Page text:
After solving another five problems the page gave Rossett the option to submit his contact information and much to his surprise, a recruiter emailed him a couple days later asking for a copy of his resume. Three months after the mysterious invitation appeared, Rossett started at Google. Apparently Google has been using this recruiting tactic for some time.

The Top 10 Programming Languages On GitHub, Over Time 132

An anonymous reader writes with a link to VentureBeat's article on the information that GitHub released this week about the top-ten languages used by GitHub's users, and how they've changed over the site's history. GitHub's chart shows the change in rank for programming languages since GitHub launched in 2008 all the way to what the site's 10 million users are using for coding today. To be clear, this graph doesn't show the definitive top 10 programming languages. Because GitHub has become so popular (even causing Google Code to shut down), however, it still paints a fairly accurate picture of programming trends over recent years. Trend lines aside, here are the top 10 programming languages on GitHub today: 1. JavaScript 2. Java 3. Ruby 4. PHP 5. Python 6. CSS 7. C++ 8. C# 9. C 10. HTML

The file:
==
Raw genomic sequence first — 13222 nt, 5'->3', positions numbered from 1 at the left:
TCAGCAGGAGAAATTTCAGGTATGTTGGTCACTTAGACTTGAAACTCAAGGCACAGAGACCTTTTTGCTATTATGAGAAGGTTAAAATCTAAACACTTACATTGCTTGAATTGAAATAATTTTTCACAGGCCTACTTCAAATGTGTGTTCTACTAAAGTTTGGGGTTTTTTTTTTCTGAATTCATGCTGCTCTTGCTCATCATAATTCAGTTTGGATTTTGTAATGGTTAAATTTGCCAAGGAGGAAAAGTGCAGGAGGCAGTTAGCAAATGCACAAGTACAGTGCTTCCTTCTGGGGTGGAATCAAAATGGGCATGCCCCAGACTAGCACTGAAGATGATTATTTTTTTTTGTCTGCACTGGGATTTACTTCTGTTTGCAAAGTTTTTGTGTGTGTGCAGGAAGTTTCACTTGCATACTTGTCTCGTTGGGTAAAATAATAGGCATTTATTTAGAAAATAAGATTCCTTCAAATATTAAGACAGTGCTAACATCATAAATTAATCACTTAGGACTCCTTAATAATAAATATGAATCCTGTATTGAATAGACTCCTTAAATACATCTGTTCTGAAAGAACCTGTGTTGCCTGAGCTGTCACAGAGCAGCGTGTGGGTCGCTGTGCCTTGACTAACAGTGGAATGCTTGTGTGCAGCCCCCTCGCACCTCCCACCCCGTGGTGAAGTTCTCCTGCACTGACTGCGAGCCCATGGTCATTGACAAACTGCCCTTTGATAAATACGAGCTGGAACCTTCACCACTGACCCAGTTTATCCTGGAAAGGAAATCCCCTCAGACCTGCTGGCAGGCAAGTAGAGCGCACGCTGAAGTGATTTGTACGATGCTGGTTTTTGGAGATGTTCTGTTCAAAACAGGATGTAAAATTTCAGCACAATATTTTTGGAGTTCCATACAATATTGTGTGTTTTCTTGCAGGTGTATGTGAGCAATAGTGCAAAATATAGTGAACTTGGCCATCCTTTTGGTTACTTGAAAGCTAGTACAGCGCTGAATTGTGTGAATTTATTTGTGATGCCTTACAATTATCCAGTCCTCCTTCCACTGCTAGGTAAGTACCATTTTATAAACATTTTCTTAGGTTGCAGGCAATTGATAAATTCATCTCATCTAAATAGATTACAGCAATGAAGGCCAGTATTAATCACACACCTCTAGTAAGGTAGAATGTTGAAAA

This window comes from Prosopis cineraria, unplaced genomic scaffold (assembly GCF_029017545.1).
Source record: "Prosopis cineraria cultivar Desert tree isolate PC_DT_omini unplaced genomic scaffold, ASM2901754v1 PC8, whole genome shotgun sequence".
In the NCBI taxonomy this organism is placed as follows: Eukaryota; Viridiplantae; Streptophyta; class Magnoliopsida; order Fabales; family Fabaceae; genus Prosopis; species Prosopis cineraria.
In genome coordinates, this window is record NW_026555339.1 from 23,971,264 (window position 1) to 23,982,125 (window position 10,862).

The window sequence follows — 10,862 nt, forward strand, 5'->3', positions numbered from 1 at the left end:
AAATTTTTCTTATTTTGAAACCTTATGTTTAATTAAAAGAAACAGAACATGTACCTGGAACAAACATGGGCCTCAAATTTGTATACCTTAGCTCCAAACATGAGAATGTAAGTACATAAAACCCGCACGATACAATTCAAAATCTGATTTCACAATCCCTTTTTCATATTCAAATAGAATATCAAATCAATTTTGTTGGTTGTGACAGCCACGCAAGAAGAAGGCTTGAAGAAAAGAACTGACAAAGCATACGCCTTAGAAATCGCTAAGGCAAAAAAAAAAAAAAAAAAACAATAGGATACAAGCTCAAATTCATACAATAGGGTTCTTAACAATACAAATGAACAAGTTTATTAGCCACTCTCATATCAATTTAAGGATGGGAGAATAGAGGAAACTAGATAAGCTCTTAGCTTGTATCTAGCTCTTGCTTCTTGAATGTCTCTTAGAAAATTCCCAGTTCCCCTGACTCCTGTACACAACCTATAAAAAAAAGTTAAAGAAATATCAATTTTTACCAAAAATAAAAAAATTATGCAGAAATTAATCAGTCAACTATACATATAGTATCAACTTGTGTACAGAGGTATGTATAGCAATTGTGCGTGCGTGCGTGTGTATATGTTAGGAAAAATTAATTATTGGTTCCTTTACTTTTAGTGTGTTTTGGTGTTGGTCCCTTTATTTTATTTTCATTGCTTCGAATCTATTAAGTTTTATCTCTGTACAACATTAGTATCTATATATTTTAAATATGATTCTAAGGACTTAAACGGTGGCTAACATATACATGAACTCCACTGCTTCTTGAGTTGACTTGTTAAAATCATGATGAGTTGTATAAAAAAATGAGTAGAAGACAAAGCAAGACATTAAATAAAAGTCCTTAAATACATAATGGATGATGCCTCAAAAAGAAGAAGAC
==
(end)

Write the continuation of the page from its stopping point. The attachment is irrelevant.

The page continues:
Oracle: Google Has "Destroyed" the Market For Java 457

itwbennett writes: Oracle made a request late last month to broaden its case against Android. Now, claiming that 'Android has now irreversibly destroyed Java's fundamental value proposition as a potential mobile device operating system,' Oracle on Wednesday filed a supplemental complaint in San Francisco district court that encompasses the six Android versions that have come out since Oracle originally filed its case back in 2010: Gingerbread, Honeycomb, Ice Cream Sandwich, Jelly Bean, Kit Kat and Lollipop.

Compiling to JavaScript: TypeScript vs. Haxe 94

lars_doucet writes: Released in 2012, Microsoft's TypeScript is perhaps the best-known "compile to JS" language, but it wasn't the first. One of the earliest was Haxe, whose JS target first appeared in 2006. In his illuminating article, TypeScript vs Haxe, Andy Li gives an excellent rundown of the two languages' various merits, but the bottom line is: "Existing JS developers will favor TypeScript as they are more similar in many ways. They can utilize their existing skills immediately. Non-JS developers with backgrounds like Java/C# or even from the functional programming world will appreciate Haxe more since it fixes a lot of weirdness of JS." The full article includes an excellent rundown of the type systems, syntax, scope handling, compilers, and overall language design philosophy.